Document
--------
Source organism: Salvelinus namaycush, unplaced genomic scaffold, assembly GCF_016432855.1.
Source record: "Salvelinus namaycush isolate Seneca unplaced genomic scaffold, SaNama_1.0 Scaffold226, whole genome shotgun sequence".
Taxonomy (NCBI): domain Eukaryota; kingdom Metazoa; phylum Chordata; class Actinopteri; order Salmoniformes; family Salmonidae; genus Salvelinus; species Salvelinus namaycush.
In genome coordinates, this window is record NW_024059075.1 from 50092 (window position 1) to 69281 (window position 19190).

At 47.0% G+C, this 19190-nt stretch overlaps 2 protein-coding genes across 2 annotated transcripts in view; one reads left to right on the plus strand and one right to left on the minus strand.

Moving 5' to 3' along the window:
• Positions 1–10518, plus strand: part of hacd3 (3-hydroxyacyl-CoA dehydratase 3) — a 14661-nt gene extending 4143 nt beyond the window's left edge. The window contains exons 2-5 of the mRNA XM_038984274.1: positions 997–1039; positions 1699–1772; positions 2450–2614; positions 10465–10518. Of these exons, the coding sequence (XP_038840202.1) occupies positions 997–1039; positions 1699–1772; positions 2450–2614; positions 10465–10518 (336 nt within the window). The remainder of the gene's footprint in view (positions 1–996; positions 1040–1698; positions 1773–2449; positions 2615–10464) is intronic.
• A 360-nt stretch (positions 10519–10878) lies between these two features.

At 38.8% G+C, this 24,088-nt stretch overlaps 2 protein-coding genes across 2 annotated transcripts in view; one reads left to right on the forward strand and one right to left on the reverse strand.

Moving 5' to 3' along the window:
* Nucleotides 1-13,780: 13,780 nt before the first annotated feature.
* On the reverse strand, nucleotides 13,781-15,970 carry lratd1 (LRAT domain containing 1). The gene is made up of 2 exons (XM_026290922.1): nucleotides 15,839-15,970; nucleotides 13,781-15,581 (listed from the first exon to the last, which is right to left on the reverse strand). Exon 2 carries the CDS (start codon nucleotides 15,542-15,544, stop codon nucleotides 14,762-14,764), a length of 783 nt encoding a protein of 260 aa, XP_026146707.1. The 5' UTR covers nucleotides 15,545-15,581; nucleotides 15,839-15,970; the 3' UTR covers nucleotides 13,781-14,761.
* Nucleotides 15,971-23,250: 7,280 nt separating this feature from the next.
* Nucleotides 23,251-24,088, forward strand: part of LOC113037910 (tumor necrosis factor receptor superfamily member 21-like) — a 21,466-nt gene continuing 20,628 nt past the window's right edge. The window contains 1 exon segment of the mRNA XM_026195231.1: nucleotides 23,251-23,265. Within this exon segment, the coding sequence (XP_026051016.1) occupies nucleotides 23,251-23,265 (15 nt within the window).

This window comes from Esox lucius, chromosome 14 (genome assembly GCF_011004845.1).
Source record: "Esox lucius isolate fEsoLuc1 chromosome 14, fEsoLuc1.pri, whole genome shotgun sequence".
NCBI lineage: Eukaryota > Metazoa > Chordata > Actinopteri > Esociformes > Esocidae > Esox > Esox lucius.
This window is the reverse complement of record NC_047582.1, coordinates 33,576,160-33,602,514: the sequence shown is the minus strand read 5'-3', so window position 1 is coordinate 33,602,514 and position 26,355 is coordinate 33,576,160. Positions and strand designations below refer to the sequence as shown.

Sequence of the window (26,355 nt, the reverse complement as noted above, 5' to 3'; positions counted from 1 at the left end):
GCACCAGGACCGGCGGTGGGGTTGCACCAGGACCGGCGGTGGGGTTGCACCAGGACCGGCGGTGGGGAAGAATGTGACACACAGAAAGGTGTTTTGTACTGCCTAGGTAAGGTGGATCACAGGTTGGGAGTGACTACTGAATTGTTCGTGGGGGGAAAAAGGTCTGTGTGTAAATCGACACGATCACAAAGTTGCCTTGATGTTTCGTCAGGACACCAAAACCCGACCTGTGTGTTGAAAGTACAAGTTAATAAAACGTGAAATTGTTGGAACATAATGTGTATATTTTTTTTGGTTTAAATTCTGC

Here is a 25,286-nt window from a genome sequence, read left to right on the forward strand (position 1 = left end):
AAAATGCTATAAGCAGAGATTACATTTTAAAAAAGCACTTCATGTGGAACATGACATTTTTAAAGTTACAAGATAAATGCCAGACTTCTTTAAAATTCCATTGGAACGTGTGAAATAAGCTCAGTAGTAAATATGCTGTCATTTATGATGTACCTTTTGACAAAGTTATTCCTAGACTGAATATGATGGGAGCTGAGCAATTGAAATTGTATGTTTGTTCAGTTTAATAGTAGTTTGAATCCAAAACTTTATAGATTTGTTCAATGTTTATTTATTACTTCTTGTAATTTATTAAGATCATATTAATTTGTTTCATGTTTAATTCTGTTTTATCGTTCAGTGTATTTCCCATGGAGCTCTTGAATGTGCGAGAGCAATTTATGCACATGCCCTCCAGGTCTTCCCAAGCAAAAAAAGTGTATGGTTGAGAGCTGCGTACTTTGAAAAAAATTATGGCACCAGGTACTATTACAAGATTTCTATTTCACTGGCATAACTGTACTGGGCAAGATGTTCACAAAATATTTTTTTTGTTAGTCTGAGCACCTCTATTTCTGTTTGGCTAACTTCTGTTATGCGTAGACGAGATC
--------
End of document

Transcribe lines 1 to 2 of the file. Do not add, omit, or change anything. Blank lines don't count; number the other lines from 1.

Source organism: Salvelinus namaycush, unplaced genomic scaffold, assembly GCF_016432855.1.
Source record: "Salvelinus namaycush isolate Seneca unplaced genomic scaffold, SaNama_1.0 Scaffold226, whole genome shotgun sequence".